This summary is provided by the STA:
SocDems set out election manifesto
LJUBLJANA - The opposition Social Democrats (SD) set out their election manifesto with the promise of a new beginning and major changes over the next decade. In her address to the party conference, SD leader Tanja Fajon described the programme as a development-oriented vision which came in response to people's desire for change. The manifesto includes proposals to boost public healthcare and value added of the economy, raise the minimum wage and pensions and gradually reduce work week to 32 hours, as well as measures to move to climate neutrality. It will be adopted early next year after a broad public debate.
Coronavirus count hits six-month high
LJUBLJANA - Slovenia logged 1,437 coronavirus cases on Friday in what is the highest daily tally since 30 March. This was as one out of four PCR tests came back positive, according to the National Institute of Public Health. Government reported four more Covid-19 fatalities as hospitalisations dropped to just below 400 and ICU cases rose to 119. The 7-day average of new cases increased to 927 and the 14-day incidence per 100,000 people to 573.
Diplomatic charity bazaar held in Ljubljana
LJUBLJANA - The Slovenian International Ladies' Association held its annual charity bazaar in the centre of Ljubljana. Organised with the help of 35 embassies, the event was held early this year so it could take place outdoors after it was cancelled last year due to lockdown. The bazaar featured a number of stalls with culinary delights and unique products from various countries and a lively programme for children and grown-ups. The proceeds will be allocated to charities and institutions helping children.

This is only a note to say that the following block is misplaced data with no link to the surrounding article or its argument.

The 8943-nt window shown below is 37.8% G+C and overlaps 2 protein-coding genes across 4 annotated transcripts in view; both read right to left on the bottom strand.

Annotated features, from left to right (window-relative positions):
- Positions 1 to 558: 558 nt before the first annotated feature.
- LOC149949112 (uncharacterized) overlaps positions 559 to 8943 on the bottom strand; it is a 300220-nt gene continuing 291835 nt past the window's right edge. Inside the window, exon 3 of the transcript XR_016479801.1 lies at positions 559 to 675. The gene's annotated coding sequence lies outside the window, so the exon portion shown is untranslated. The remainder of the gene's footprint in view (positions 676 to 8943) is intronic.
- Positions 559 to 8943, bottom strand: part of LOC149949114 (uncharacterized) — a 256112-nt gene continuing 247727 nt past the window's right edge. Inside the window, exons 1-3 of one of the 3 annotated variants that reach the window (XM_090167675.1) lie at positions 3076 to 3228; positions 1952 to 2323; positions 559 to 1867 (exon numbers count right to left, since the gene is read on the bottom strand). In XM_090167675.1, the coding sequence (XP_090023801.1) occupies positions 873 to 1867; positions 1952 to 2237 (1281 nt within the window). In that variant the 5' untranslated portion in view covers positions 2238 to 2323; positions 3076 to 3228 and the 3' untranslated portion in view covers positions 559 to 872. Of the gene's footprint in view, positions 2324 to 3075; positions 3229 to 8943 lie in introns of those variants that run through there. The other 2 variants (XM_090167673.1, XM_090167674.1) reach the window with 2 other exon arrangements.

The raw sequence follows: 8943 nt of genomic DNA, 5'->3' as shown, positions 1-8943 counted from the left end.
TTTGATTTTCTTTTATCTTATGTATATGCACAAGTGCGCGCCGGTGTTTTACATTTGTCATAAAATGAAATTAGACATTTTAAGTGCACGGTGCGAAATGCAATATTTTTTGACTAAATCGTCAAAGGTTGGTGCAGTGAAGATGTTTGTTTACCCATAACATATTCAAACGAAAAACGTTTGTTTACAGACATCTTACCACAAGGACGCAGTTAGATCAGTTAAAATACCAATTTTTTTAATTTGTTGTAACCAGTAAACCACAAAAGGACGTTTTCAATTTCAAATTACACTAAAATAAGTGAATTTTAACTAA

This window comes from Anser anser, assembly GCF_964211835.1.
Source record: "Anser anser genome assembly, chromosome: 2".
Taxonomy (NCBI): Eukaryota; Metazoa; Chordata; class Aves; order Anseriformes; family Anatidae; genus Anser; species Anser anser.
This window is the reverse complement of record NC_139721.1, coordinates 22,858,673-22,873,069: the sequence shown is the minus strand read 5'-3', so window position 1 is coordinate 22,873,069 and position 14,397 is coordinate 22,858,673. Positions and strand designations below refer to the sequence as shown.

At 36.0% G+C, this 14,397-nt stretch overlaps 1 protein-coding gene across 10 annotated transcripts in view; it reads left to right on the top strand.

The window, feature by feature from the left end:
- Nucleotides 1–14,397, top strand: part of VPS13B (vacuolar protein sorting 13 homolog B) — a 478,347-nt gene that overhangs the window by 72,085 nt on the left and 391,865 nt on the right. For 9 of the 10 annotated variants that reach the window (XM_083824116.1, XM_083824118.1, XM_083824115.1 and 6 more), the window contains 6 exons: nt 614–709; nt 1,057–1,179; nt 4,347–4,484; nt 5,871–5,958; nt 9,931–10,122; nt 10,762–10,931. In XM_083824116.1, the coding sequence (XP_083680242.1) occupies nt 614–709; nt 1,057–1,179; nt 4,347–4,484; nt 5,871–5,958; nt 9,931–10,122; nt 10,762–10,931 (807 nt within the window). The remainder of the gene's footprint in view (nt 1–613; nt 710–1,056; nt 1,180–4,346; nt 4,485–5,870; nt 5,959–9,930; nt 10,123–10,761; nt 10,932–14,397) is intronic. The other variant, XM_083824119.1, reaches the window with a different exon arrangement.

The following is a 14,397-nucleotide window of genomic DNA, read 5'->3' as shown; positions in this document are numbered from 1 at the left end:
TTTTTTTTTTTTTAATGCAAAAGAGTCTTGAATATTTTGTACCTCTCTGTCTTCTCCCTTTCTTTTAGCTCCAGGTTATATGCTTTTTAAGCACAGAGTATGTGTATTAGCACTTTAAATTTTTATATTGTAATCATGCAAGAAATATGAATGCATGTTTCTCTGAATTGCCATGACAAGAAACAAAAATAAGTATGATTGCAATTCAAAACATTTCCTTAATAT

Bill put forward to boost investment in green transition
LJUBLJANA - The Economy Ministry has put forward a bill to amend the investment promotion act in a bid to shift emphasis from labour-intensive to capital-intensive investments for green transition. The bill will make it possible to draw EUR 88.5 million in incentives from the European Recovery and Resilience Fund. The bill is seen as one of the first and key reform and investment measures under the national recovery and resilience plan. The proposal is subject to public consultation until 18 October.
Most power suppliers do not plan price hikes for households this year
LJUBLJANA - After Slovenia's largest energy company Petrol announced earlier this week that it will increase the price of electricity in December, some predicted that other suppliers would follow, but most suppliers now say that their prices of electricity for households will not increase until next year. However, most companies also said that increases could very well happen in 2022, as purchase prices are rising, having increased by more than 200% on international markets in the last year.